Vinnette Carroll, 80; Pioneering Theater Director
Vinnette Carroll, Broadway’s first black woman director, died Tuesday in Lauderhill, Fla. Carroll, who brought African American-oriented musical theater to a wider public in the 1970s, had suffered a stroke last year and had symptoms of Alzheimer’s disease, though the exact cause of death was not announced. She was 80.
Carroll, who also was an actress, was best known for directing Micki Grant’s musical revue “Don’t Bother Me, I Can’t Cope” in the early 1970s and for adapting the Gospel According to St. Matthew into the 1976 musical “Your Arms Too Short to Box With God,” which Carroll also staged.
“Don’t Bother Me, I Can’t Cope” was developed from Carroll’s off-off-Broadway Urban Arts Corps and eventually became a hit on Broadway, where Carroll received a Tony Award nomination. In Los Angeles, Carroll staged “Cope” at the Mark Taper Forum in 1972 in a production that then moved to the Huntington Hartford (now the Doolittle) Theatre in Hollywood.
“She was a force of nature,” said Taper artistic director Gordon Davidson, “and she loved being a mentor and generator of opportunities for others.”
Carroll developed “Your Arms” for the Spoleto, Italy, Festival of Two Worlds in 1975, premiered it at Ford’s Theatre in Washington and then took it to Broadway, where she received Tony nominations for her script and staging.
“No one knows how to energize a stage better than she does,” wrote Newsweek critic Jack Kroll. The show returned to Broadway twice and also toured.
Her work of that era was “breathtakingly exciting,” said Barbara Hauptman, executive director of the Society of Stage Directors and Choreographers and a former Urban Arts managing director. “And she had the best, most infectious laugh ever.”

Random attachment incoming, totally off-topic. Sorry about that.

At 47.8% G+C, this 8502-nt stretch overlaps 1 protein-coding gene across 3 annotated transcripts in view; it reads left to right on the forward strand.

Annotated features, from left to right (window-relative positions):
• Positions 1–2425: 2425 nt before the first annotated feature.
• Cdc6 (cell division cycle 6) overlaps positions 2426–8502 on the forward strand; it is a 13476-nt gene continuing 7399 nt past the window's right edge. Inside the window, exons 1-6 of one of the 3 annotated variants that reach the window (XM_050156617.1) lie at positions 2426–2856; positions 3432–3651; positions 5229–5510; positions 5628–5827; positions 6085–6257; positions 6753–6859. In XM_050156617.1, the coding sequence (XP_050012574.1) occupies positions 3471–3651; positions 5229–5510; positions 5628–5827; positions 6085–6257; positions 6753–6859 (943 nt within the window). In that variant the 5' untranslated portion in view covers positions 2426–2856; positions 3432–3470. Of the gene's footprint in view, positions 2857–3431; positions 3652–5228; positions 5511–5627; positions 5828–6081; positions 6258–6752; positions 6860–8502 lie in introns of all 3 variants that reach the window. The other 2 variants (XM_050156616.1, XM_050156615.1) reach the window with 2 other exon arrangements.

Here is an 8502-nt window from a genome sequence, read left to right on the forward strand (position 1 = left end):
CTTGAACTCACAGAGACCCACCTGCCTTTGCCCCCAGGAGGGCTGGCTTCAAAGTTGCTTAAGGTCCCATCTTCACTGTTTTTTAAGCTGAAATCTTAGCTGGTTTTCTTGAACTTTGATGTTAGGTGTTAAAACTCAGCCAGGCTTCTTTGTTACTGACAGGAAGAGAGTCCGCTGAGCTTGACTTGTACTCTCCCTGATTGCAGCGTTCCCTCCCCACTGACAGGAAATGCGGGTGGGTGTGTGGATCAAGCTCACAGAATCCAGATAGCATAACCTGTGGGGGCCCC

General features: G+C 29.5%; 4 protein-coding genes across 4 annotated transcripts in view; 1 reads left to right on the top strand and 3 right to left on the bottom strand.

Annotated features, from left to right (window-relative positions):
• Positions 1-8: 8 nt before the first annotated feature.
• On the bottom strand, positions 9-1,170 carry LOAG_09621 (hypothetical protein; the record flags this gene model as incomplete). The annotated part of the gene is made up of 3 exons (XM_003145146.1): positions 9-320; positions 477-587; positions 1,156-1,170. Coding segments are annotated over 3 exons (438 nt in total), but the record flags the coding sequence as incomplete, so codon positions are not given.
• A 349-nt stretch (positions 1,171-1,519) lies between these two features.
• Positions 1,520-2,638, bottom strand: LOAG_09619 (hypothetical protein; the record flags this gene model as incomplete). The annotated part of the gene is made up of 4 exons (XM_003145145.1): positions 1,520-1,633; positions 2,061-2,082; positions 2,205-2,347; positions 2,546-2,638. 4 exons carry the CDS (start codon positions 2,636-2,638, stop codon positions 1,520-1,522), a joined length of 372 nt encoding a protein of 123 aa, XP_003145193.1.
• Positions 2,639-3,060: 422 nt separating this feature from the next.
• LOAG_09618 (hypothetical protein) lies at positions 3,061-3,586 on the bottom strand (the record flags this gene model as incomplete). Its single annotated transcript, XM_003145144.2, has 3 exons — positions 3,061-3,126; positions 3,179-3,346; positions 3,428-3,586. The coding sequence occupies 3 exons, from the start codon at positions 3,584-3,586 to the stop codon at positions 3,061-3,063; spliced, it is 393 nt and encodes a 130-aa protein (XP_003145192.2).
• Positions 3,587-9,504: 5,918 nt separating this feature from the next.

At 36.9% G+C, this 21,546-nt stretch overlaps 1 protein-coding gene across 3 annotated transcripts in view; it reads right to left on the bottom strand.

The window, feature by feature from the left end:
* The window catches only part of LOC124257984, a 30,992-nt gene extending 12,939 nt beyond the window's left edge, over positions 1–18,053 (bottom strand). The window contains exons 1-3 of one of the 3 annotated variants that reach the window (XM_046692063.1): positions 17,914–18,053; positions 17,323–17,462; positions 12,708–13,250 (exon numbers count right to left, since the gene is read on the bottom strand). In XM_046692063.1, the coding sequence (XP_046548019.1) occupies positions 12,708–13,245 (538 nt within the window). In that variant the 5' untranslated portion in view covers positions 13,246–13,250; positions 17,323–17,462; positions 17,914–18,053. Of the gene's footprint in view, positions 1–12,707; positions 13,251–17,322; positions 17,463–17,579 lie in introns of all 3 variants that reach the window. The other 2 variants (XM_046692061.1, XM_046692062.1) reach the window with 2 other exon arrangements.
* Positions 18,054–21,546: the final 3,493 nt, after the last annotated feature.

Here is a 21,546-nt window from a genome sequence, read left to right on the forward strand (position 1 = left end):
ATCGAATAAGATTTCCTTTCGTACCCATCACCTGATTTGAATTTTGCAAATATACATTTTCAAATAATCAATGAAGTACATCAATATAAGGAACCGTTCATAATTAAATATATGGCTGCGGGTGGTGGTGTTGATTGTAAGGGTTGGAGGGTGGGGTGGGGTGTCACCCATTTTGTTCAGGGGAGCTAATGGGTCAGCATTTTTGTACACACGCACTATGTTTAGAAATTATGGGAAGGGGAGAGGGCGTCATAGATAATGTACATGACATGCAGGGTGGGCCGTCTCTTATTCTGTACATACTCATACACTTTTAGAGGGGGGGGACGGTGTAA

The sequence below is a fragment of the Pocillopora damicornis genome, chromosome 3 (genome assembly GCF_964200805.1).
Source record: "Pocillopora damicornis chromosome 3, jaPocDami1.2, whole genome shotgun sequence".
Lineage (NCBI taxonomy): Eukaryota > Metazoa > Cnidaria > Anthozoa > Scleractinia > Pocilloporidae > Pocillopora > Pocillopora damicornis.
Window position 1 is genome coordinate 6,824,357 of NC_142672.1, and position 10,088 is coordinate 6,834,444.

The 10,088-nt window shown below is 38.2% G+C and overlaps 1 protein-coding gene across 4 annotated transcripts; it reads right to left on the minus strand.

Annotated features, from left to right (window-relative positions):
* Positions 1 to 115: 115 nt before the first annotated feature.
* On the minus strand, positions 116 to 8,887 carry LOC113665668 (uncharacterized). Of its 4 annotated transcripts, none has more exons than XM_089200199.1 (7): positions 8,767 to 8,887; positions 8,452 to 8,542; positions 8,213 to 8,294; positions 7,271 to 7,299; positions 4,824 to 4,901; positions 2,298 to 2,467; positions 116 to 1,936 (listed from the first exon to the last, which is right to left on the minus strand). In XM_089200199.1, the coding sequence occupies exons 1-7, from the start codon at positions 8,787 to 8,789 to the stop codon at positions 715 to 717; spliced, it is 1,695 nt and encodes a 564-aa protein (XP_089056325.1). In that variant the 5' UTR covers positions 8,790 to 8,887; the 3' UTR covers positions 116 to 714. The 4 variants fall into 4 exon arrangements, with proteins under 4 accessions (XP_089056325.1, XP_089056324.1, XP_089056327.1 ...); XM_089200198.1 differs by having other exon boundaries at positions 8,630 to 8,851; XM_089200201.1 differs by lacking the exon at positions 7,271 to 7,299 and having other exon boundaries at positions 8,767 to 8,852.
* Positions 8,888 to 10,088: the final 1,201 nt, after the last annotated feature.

In a 1979 interview, Carroll told The Times, “I decided my salvation was to create something for myself, a theater for myself and others where your main worry wasn’t getting a [television] series. When I first heard gospel -- I’d grown up in the Anglican church -- I just flipped. ‘You mean religion can be like this?’ I said.”
The daughter of a dentist, Carroll spent much of her childhood with grandparents in Jamaica. But she was brought to New York at the age of 10. She and her sisters became the only black students at their New York public school.
She credited her “very cultured” mother with many of her values. “She didn’t want us to be bitter about race,” she said. “If we used slang, she’d say, ‘How poverty-stricken of you.’ ”
Prodded by her father to become a doctor, Carroll graduated from Long Island University and received a master’s degree in psychology from New York University. She was on the brink of obtaining a doctorate from Columbia University, when she decided that her true passion was in the theater.
After studying acting with the director Erwin Piscator, she began acting and directing in the ‘50s, staging a production of “Dark of the Moon” at the Harlem YMCA with a cast that included James Earl Jones, Roscoe Lee Browne and Cicely Tyson. She received a 1961 Obie Award for “Moon on a Rainbow Shawl” and a 1964 Emmy Award for co-conceiving and supervising the TV program “Beyond the Blues.”
In 1967, Carroll became the first director of the New York State Arts Council’s Ghetto Arts Program and began to develop the Urban Arts Corps. She also made her Los Angeles directing debut that year, at Inner City Cultural Center.
Among her film credits as an actress were “One Potato, Two Potato,” “Up the Down Staircase” and “Alice’s Restaurant.”
She had lived in Florida since 1980 and operated the Vinnette Carroll Repertory Company in Fort Lauderdale.
She is survived by a sister, Dorothy Hudgins, of New York and Florida.